Implementation of protected sleep periods in hospitals represent a viable tool in preventing tiredness and alleviating the physiological and behavioral effects of sleep deprivation among doctors in training. The new results are published in the December 5th edition of the Journal of the American Medical Association (JAMA).
"Within the last two years, we've seen sweeping changes in guidelines regulating the number of hours that first-year residents can work as they continue their medical training," said lead study author Kevin Volpp, MD, PhD, staff physician at the Philadelphia VA Medical Center and professor of Medicine and Health Care Management, Perelman School of Medicine and the Wharton School, University of Pennsylvania. "While these restrictions were put into place to help battle fatigue and improve patient care, the one-size-fits-all model has left many wondering whether or not other viable options could be implemented too. Based on a report from the Institute of Medicine in 2009 recommending protected sleep periods when residents work duty periods of up to 30 hours, we wanted to determine whether offering these protected sleep periods, akin to a power nap, would offer a practical alternative."
AdvertisementIn July 2011, medical residency programs across the country revamped physician-trainees' schedules to comply with new work-hour restrictions imposed by the Accreditation Council on Graduate Medical Education (ACMGE). Under these regulations, first-year residents (also referred to as interns) are no longer permitted to work more than 16 hours at a time. The changes were intended to enhance supervision of trainees by experienced physicians, improve transitions in patient care from one provider to another, and alleviate concerns about residents' fatigue during continuous periods of duty - which previously lasted up to 30 hours.
In the current study, two randomized controlled trials were conducted simultaneously between July 2009 and June 2010, before the implementation of the new ACGME rules. The research team recruited 106 interns from the Hospital of the University of Pennsylvania and the Philadelphia VA Medical Center to one of two groups - either a standard intern shift of 30 hours overnight or a protected sleep period shift - during twelve 4-week blocks. The protected sleep periods in the hospital were honored between 12:30 and 5:30 a.m., and the participants had to handover their work cell phone to another resident to ensure appropriate coverage and patient care. Each participant was also asked to wear a wrist Actiwatch (a wristwatch-like device that monitors rest/activity cycles and light) and complete a sleep diary during the study.
Adherence to the intervention was remarkably high, with about 98 percent of interns signing out their cell phones to covering residents as designed. During the study, the participants in the protected sleep group increased the amount of time they slept while on call by 50 percent (from two to three hours on average). They also decreased the overall amount of time they were awake, reducing periods of no sleep while on extended duty, and the study participants reported far less sleep disturbances, helping to improve overall sleep quality. As gauged by a sleepiness scale, participants felt less fatigued after on-call nights in the protected sleep group.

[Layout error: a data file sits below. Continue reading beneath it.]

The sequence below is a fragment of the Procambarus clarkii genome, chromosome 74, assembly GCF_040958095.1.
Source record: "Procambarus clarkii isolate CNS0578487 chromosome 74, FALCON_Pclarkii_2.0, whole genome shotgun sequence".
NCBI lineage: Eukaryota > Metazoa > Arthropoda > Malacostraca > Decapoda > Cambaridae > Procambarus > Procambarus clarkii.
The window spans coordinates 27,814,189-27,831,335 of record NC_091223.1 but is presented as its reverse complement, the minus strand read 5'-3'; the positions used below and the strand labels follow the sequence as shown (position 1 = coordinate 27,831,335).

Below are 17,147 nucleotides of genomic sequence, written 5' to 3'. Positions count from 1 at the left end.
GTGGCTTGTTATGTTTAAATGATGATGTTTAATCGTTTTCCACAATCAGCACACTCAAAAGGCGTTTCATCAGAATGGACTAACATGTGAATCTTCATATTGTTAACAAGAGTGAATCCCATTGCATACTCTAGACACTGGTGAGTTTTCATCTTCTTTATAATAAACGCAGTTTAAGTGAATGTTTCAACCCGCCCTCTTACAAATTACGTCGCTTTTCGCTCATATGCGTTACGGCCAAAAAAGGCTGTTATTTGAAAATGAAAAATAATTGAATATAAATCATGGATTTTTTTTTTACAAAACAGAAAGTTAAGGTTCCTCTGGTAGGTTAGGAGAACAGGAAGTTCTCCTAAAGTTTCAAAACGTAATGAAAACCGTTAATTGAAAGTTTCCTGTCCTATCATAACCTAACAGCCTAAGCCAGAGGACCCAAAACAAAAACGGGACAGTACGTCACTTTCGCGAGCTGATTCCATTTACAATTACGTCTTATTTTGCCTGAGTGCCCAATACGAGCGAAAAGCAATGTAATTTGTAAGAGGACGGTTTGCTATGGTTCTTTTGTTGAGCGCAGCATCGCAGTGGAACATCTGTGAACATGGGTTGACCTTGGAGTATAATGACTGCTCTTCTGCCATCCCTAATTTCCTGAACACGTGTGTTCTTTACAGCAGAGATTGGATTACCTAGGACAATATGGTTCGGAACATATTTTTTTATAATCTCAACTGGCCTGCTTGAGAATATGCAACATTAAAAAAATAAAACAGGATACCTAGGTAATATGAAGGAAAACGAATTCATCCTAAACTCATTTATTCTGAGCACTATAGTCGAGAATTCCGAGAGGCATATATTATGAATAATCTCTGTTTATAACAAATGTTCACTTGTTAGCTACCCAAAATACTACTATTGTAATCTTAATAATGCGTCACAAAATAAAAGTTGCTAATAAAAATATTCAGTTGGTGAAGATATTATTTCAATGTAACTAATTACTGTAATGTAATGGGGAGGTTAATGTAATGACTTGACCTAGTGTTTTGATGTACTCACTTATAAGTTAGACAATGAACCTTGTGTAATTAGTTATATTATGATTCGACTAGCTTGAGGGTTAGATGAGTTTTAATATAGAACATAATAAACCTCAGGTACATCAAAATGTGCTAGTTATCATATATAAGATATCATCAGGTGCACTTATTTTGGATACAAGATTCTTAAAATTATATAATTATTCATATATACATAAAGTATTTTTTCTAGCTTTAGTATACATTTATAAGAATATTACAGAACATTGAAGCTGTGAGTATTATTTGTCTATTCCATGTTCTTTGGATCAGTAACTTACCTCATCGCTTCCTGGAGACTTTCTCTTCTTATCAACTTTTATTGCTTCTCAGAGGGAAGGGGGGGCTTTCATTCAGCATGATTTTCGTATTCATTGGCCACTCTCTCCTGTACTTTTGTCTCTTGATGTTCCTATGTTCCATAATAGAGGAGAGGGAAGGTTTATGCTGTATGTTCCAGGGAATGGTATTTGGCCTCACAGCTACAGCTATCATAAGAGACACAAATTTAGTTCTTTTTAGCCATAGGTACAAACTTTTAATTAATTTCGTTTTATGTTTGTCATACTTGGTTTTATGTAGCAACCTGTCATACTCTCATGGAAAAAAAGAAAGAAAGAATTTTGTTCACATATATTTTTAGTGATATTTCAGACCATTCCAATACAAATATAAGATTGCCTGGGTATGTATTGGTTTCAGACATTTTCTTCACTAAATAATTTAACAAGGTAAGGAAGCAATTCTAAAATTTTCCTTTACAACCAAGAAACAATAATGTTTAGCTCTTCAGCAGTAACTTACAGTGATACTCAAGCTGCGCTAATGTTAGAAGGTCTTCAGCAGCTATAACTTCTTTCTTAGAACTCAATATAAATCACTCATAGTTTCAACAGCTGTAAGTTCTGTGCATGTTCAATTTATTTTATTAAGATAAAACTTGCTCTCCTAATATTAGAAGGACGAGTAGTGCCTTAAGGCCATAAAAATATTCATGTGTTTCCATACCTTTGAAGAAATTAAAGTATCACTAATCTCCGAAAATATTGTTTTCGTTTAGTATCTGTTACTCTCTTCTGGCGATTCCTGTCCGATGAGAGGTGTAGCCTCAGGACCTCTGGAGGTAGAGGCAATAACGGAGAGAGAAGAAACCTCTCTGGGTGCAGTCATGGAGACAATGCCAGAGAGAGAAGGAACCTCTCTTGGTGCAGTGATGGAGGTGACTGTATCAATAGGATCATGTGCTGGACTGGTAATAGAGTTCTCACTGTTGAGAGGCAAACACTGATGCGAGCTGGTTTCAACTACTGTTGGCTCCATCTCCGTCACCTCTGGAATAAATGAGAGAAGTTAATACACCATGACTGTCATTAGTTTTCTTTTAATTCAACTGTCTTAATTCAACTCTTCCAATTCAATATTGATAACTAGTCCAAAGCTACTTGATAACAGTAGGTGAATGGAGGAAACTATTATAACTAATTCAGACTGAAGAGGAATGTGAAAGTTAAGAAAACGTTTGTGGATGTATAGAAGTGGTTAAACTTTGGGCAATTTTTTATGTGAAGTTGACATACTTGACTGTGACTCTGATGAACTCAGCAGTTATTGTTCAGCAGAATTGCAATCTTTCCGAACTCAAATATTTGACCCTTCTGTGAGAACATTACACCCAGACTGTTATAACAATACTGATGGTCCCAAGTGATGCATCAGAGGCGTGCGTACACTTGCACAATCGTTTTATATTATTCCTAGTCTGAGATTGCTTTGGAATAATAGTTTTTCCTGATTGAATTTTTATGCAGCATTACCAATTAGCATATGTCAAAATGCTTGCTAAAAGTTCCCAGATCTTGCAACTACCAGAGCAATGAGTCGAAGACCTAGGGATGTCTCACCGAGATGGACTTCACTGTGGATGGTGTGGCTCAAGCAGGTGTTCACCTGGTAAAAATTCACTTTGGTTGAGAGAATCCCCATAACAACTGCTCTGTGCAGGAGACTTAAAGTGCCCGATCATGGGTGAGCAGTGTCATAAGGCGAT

The research team was encouraged by the results for a number of reasons, including the participants' willingness to modify their traditional shift and embrace the importance and impact of sleep. By accepting sleep at strategically assigned times, the residents were also able to maintain consistent contact with their patients and stay with them during their first critical 24 hours in the hospital, while also improving alertness. The team also notes that decreasing the overall amount of time that participants were awake is particularly important, as continuous periods of wakefulness are a major predictor of work-related performance errors.
"Decades of research from the sleep medicine community have shown that prolonged periods of wakefulness and no sleep impact the performance and health of professionals who must be awake when much of the rest of the world sleeps, such as pilots, first responders, and medical professionals," said senior study author David F. Dinges, PhD, professor of Psychology in Psychiatry and chief, Division of Sleep and Chronobiology in the Department of Psychiatry at Penn. "This study provides the first evidence that contrary to long held cultural beliefs within the medical community, young doctors are embracing the importance of sleep and looking for ways to increase their own performance to better treat their patients."
As the current study was not powered to look directly at patient outcomes, the study authors say that additional comparative effectiveness research into this area will be important when considering widespread adoption of protected sleep periods in health care settings.
Other study authors from Penn include: Judy A. Shea, PhD; Dylan S. Small, PhD; Mathias Basner, MD, PhD, MSc; Jingsan Zhu, MBA; Laurie Norton, MBA; Adrian Ecker; Cristina Novak, BA; Lisa M. Bellini, MD; and C. Jessica Dine, MD.
Drs. Volpp and Dr. Shea are core faculty members at the Center for Health Equity Research and Promotion (CHERP) at the Philadelphia VA Medical Center.
Primary funding for the study was provided by the Veterans Affairs Health Services Research and Development Service (08-429) to Dr. Volpp, and an additional grant from the National Institute of Nursing Research (NR004281) to Dr. Dinges.
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